Anna Carlson (MFA Graphic Design, University of Minnesota) challenges everyday codes and contexts with printed and embroidered textiles. Her conceptual work explores self-identity and memory, merging current issues with cloth and apparel to examine, trace, and challenge the ways text is used to communicate.
Her creative practice includes print and pattern design for fashion, soft goods, limited edition apparel collections, and historic reproduction.
Her work has been featured in numerous publications including Ornament magazine and the FiberArt Design book series, and is included in private and museum collections.
From 1990-2006, Carlson sold her clothing collection across the country in prestigious craft shows and galleries. Her work is in the collections of the Minnesota Historical Society and the Goldstein Museum of Design. She has taught apparel and surface design theory and technique to university students and lifelong learners.
To learn more, visit www.annacarlson.com
My work combines text, typography, and printing to create textural patterns on cloth. Textiles remind us of intimate experiences, evoking sensory memories such as a boyfriend’s scratchy wool coat, or the crochet throw on grandma’s sofa. Similarly, language patterns connect us with others over time and space.
Building layered surface patterns with silk, cotton, dyes, inks, and embroidery refers to the links with the past, and those who influence our lives. The process of printmaking, which allows for both similarity and variation in each imprint, records my investigations into the intersection of memory processes, kinetic self-identity, and how we communicate who we are to the world around us.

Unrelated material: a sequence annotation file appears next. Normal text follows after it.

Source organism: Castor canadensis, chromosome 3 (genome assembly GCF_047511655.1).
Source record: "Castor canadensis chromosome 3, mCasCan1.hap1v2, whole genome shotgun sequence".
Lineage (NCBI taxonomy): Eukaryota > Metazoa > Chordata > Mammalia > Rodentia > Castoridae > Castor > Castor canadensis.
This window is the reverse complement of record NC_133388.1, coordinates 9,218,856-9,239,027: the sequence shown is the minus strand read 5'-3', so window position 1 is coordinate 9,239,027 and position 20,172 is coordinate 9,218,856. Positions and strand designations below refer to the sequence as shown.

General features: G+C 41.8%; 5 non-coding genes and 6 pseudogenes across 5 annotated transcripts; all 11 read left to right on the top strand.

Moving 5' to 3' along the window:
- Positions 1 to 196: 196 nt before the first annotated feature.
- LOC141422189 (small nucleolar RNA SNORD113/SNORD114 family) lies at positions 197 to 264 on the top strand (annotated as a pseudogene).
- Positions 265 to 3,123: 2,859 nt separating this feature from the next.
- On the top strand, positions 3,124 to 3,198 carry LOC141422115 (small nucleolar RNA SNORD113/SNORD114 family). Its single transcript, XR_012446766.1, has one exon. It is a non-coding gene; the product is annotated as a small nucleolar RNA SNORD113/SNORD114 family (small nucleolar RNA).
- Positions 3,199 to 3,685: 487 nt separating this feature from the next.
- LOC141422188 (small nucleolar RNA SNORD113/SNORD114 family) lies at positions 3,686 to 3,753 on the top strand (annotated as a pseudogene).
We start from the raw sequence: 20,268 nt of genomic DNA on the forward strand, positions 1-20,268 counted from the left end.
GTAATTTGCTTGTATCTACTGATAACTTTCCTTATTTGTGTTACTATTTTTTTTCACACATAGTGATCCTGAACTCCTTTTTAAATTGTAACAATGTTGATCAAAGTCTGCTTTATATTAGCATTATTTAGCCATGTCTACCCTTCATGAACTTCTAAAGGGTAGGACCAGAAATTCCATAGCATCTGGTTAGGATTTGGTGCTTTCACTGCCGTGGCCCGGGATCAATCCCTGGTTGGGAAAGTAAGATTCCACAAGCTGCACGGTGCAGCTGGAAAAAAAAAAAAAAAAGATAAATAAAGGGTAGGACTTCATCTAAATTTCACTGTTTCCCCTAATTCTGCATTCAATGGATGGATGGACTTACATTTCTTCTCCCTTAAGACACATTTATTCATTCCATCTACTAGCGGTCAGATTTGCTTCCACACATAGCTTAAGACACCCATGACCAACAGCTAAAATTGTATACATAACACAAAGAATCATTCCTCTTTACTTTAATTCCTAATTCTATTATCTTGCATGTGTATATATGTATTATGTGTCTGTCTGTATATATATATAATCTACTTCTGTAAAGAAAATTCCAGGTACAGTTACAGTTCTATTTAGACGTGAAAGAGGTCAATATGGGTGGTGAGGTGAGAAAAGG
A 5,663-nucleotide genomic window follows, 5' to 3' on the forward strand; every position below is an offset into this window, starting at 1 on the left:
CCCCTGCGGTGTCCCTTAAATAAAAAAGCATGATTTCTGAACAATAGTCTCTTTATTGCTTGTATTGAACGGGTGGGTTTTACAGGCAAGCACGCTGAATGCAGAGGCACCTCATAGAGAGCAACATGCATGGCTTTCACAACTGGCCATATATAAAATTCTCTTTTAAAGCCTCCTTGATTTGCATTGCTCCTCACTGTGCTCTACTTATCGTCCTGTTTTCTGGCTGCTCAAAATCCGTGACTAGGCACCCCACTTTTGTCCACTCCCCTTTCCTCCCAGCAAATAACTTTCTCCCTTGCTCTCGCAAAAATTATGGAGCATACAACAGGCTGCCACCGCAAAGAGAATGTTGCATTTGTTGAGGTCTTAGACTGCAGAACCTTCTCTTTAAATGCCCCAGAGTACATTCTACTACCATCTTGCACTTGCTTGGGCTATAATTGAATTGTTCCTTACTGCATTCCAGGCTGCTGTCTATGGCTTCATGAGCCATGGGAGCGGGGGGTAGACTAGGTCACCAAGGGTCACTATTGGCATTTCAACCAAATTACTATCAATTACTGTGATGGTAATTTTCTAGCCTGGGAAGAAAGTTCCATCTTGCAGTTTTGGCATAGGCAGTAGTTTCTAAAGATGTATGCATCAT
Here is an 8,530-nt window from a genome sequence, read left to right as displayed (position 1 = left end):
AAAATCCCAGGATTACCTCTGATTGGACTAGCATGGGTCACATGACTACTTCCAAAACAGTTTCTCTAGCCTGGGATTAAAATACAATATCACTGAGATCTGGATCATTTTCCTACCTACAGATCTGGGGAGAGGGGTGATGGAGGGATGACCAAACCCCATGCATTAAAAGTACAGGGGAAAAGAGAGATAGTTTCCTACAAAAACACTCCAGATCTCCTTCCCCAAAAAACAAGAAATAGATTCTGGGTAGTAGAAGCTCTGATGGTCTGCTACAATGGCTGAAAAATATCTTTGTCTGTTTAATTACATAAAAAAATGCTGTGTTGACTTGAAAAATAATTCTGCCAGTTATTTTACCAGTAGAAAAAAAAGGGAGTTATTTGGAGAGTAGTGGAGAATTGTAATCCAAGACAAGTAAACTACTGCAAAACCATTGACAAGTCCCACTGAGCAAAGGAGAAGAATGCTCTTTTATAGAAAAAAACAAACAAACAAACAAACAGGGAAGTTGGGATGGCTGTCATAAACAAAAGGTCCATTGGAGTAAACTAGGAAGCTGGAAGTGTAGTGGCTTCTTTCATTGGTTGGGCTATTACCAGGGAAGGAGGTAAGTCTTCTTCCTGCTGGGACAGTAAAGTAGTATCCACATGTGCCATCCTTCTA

I create patterned surfaces and book forms to illustrate how language—spoken, written, and worn on the body—captures a moment in time. Altered texts and textiles reflect the changing nature of words and meaning, and how we navigate these shifts. Ambiguity plays an important role in this work in order for each viewer to connect with her own memories. The words can prompt images and recollections that will then alter the course of the future.
The recalled text in the current series serves as material to be examined and perpetuated in the tangible form of pages. Stories of my mother’s life as a designer/maker provide word-patterns to trace with thread. Each gestural stitch commits the words to the cloth, fusing her memories to my own body/mind and creative production.